Comparative Literature

Comparative Literature

Introduction

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            As globalization is bringing the people, belonging to various countries together, the cultural boundaries are being blurred. In pursuit of their dreams, people are migrating to other countries and settling there. But while living in these countries, they strive to preserve their native culture. This leads to a struggle, as conflicts arise in the human mind, owing to the differences in his/her native culture and the culture of the society, in which he/she is living in. The struggle of human beings to cope with shifting cultural boundaries and drastic technical advancements is depicted in the novels Ceremony by Leslie Silko and Tropic of Orange by Karen Tei Yamashita. The protagonist in the novel Ceremony is Tayo, who has fought for his country in World War II. Although he survives the war and returns to his family, he is haunted by the horrors of war. He struggles to find his true identity in a land where diverse cultures exist.

The novel Tropic of Orange focuses on the multicultural society of Los Angeles and presents the cultural conflicts of the humans living there through the element of magical realism. Both the stories bring forth the cultural conflicts in the age of globalization and migration. The narrative structure employed in both these novels differs from each other in various aspects. In the novel Ceremony, the narrative structure leads to disentangle Tayo’s dilemma whereas the narrative structure in the novel Tropic of Orange brings forth the chaotic world, formed owing to the mixing of diverse cultures.

Narrative Structure

            The narrative structure employed by the author in the novel Ceremony, aids in understanding the disturbed state of mind of Tayo who is being troubled by the memories of war. The events in the life of Tayo are not presented in a chronological order; they are interspersed among the Native American stories. The real stories and mythical stories, which are a part of Native Culture, are mentioned in the novel in the same tone and language. The author shows no difference while narrating the real events and the mythical stories. The mythical stories are an important part of the plot, for they are the stories which are bringing Tayo closer to his native culture. The stories are unraveling the mysteries of his native world to Tayo. “It took a long time to explain the fragility and….. that went with being human, old Ku’oosh said, the story behind each word must be told so there could be no mistake in the meaning of what had been said; and this demanded great patience and love.” (Silko 101). The events of the past and present merge together in the novel.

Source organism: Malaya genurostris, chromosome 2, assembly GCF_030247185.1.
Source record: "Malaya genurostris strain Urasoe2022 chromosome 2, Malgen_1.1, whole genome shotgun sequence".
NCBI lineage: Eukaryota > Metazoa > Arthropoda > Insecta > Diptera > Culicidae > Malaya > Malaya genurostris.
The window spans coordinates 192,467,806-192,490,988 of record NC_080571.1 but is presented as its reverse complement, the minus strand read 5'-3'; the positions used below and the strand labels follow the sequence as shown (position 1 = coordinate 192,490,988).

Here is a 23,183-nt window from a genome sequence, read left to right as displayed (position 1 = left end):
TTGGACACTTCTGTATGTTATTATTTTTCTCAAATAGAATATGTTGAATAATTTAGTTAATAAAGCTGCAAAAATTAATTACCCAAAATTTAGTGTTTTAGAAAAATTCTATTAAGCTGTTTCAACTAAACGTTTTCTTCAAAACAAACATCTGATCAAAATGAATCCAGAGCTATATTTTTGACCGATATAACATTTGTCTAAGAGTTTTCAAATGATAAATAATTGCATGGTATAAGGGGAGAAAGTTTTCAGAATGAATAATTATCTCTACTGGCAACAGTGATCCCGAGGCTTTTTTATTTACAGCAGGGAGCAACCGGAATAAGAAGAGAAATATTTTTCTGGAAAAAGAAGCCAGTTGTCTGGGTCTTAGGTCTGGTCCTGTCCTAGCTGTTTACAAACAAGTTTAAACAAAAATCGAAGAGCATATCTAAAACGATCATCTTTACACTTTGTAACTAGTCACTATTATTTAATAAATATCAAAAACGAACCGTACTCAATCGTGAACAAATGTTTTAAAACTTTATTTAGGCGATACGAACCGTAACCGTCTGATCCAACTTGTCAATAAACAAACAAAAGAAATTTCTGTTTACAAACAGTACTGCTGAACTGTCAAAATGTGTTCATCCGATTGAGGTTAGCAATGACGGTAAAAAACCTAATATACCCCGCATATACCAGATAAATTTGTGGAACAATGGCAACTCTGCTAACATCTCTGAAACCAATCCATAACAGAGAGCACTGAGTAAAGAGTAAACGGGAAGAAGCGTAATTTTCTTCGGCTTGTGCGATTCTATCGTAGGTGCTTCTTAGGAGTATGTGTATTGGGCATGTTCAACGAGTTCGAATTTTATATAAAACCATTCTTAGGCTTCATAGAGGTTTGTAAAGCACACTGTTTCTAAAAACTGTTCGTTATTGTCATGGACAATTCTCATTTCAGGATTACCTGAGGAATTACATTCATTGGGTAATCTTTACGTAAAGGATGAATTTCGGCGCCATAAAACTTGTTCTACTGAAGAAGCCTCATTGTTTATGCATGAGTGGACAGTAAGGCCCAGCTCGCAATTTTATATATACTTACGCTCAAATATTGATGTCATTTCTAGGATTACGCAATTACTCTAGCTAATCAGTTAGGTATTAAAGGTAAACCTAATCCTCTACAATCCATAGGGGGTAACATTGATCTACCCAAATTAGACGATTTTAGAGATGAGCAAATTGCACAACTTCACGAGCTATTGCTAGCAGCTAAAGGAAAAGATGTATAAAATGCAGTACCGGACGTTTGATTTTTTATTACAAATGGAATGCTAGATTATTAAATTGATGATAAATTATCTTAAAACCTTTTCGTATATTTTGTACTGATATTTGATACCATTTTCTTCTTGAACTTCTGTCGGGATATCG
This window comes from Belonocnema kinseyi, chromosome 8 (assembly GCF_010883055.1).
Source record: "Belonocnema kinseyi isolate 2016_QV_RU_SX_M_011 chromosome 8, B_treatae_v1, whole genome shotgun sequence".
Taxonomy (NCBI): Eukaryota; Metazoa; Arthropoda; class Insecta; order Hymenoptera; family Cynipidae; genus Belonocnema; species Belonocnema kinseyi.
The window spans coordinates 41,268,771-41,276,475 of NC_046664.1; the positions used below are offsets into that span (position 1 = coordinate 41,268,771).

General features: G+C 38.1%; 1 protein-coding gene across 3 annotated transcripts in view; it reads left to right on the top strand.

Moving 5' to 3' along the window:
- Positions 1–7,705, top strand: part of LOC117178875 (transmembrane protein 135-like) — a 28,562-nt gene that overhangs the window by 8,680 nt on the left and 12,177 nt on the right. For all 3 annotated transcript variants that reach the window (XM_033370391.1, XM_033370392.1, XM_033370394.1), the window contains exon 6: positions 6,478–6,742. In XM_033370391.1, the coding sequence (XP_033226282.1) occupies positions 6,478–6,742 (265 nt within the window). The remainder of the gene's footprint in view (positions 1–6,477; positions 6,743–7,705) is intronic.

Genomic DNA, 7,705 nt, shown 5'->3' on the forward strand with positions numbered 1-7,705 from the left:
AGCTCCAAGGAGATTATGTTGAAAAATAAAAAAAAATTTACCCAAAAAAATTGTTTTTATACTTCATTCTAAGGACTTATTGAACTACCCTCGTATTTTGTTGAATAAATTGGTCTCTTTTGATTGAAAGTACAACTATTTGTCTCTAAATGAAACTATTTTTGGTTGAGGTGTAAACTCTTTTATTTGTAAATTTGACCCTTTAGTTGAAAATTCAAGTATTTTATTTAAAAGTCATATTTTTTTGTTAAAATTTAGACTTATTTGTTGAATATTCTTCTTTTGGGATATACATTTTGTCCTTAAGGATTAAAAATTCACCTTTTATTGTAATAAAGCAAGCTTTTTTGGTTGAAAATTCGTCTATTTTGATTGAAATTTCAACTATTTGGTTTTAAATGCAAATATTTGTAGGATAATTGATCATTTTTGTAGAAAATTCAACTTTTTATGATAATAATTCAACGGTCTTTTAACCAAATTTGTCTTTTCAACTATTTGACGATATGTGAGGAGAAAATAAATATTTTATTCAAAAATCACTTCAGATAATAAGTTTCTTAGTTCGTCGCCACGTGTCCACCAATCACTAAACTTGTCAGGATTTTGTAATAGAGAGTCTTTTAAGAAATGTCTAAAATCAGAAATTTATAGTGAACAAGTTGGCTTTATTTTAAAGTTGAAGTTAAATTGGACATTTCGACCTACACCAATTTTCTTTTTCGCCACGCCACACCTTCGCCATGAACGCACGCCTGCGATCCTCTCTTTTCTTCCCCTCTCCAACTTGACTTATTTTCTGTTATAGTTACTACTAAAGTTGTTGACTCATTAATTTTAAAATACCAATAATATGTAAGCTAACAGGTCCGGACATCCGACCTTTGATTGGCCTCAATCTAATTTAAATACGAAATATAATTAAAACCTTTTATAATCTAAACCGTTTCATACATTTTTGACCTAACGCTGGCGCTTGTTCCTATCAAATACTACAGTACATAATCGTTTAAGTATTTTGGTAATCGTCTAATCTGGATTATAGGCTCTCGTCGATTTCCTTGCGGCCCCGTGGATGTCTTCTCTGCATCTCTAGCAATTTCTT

The narrative keeps shifting from the real world to the mythical space, which is created by the stories. As Tayo discovers his true identity and culture, he begins to free himself from the bonds of the alien culture. “He cried the relief he felt at finally seeing the pattern, the way all the stories fit together-the old stories, the war stories, their stories-to become the story that was still being told.” (Silko 260). The stories and the Native American Ceremony are the factors which resolve the cultural conflict that has gripped Tayo. The concepts of space and time keep on changing in the novel. The events in the present and past are presented in the novel in the same manner whereas the real world and mythical space converge in the novel. The mythical world provides a meaning to the people, living in the real world. Tayo, an individual living in the real world, is able to overcome his cultural conflicts with the aid of the mythical world. The narrative structure in the novel opens with the account of the real world, with which Tayo is struggling to cope with, but with the initiation of the ceremony, the narrative structure shifts to the mythical world. The author emphasizes the meaning of this mythical world to the humans through the pattern utilized by her in the narrative structure of the novel. The conflicts of Tayo and the manner, in which these conflicts are resolved, are depicted in the novel through the narrative structure. The novel Tropic of Orange focuses on the same theme of cultural conflicts but its narrative structure differs from the narrative structure of the novel Ceremony.